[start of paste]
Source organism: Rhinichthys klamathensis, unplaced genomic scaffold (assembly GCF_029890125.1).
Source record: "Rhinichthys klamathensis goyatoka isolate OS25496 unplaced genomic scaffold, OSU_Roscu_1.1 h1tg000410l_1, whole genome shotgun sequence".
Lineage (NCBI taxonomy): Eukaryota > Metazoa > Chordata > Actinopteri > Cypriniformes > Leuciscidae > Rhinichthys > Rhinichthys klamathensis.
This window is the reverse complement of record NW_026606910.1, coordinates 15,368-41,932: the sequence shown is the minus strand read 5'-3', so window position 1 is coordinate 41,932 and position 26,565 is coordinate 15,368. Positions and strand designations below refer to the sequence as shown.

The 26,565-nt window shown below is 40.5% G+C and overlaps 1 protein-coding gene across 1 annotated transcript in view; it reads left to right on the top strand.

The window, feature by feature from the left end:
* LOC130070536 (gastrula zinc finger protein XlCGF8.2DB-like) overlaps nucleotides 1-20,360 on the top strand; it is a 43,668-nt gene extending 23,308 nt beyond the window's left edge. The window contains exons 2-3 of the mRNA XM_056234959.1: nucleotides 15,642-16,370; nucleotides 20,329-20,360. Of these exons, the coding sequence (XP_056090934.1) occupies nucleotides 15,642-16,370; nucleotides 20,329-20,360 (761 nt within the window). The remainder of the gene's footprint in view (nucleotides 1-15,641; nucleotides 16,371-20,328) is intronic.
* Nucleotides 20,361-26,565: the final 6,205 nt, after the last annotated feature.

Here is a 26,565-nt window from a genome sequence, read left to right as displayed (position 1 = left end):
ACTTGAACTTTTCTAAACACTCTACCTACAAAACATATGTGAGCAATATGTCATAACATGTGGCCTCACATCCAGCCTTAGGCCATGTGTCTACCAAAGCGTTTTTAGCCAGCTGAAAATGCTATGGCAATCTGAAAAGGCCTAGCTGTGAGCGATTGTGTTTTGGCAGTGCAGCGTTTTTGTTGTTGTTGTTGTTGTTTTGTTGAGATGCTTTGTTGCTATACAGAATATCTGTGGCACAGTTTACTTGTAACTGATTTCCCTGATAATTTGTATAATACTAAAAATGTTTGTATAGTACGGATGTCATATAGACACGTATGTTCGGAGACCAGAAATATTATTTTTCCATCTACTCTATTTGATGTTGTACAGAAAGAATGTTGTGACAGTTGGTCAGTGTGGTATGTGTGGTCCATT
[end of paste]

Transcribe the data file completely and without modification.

Source organism: Rhinichthys klamathensis, unplaced genomic scaffold (assembly GCF_029890125.1).
Source record: "Rhinichthys klamathensis goyatoka isolate OS25496 unplaced genomic scaffold, OSU_Roscu_1.1 h1tg000410l_1, whole genome shotgun sequence".
Lineage (NCBI taxonomy): Eukaryota > Metazoa > Chordata > Actinopteri > Cypriniformes > Leuciscidae > Rhinichthys > Rhinichthys klamathensis.
This window is the reverse complement of record NW_026606910.1, coordinates 15,368-41,932: the sequence shown is the minus strand read 5'-3', so window position 1 is coordinate 41,932 and position 26,565 is coordinate 15,368. Positions and strand designations below refer to the sequence as shown.

The 26,565-nt window shown below is 40.5% G+C and overlaps 1 protein-coding gene across 1 annotated transcript in view; it reads left to right on the top strand.

The window, feature by feature from the left end:
* LOC130070536 (gastrula zinc finger protein XlCGF8.2DB-like) overlaps nucleotides 1-20,360 on the top strand; it is a 43,668-nt gene extending 23,308 nt beyond the window's left edge. The window contains exons 2-3 of the mRNA XM_056234959.1: nucleotides 15,642-16,370; nucleotides 20,329-20,360. Of these exons, the coding sequence (XP_056090934.1) occupies nucleotides 15,642-16,370; nucleotides 20,329-20,360 (761 nt within the window). The remainder of the gene's footprint in view (nucleotides 1-15,641; nucleotides 16,371-20,328) is intronic.
* Nucleotides 20,361-26,565: the final 6,205 nt, after the last annotated feature.

Here is a 26,565-nt window from a genome sequence, read left to right as displayed (position 1 = left end):
ACTTGAACTTTTCTAAACACTCTACCTACAAAACATATGTGAGCAATATGTCATAACATGTGGCCTCACATCCAGCCTTAGGCCATGTGTCTACCAAAGCGTTTTTAGCCAGCTGAAAATGCTATGGCAATCTGAAAAGGCCTAGCTGTGAGCGATTGTGTTTTGGCAGTGCAGCGTTTTTGTTGTTGTTGTTGTTGTTTTGTTGAGATGCTTTGTTGCTATACAGAATATCTGTGGCACAGTTTACTTGTAACTGATTTCCCTGATAATTTGTATAATACTAAAAATGTTTGTATAGTACGGATGTCATATAGACACGTATGTTCGGAGACCAGAAATATTATTTTTCCATCTACTCTATTTGATGTTGTACAGAAAGAATGTTGTGACAGTTGGTCAGTGTGGTATGTGTGGTCCATT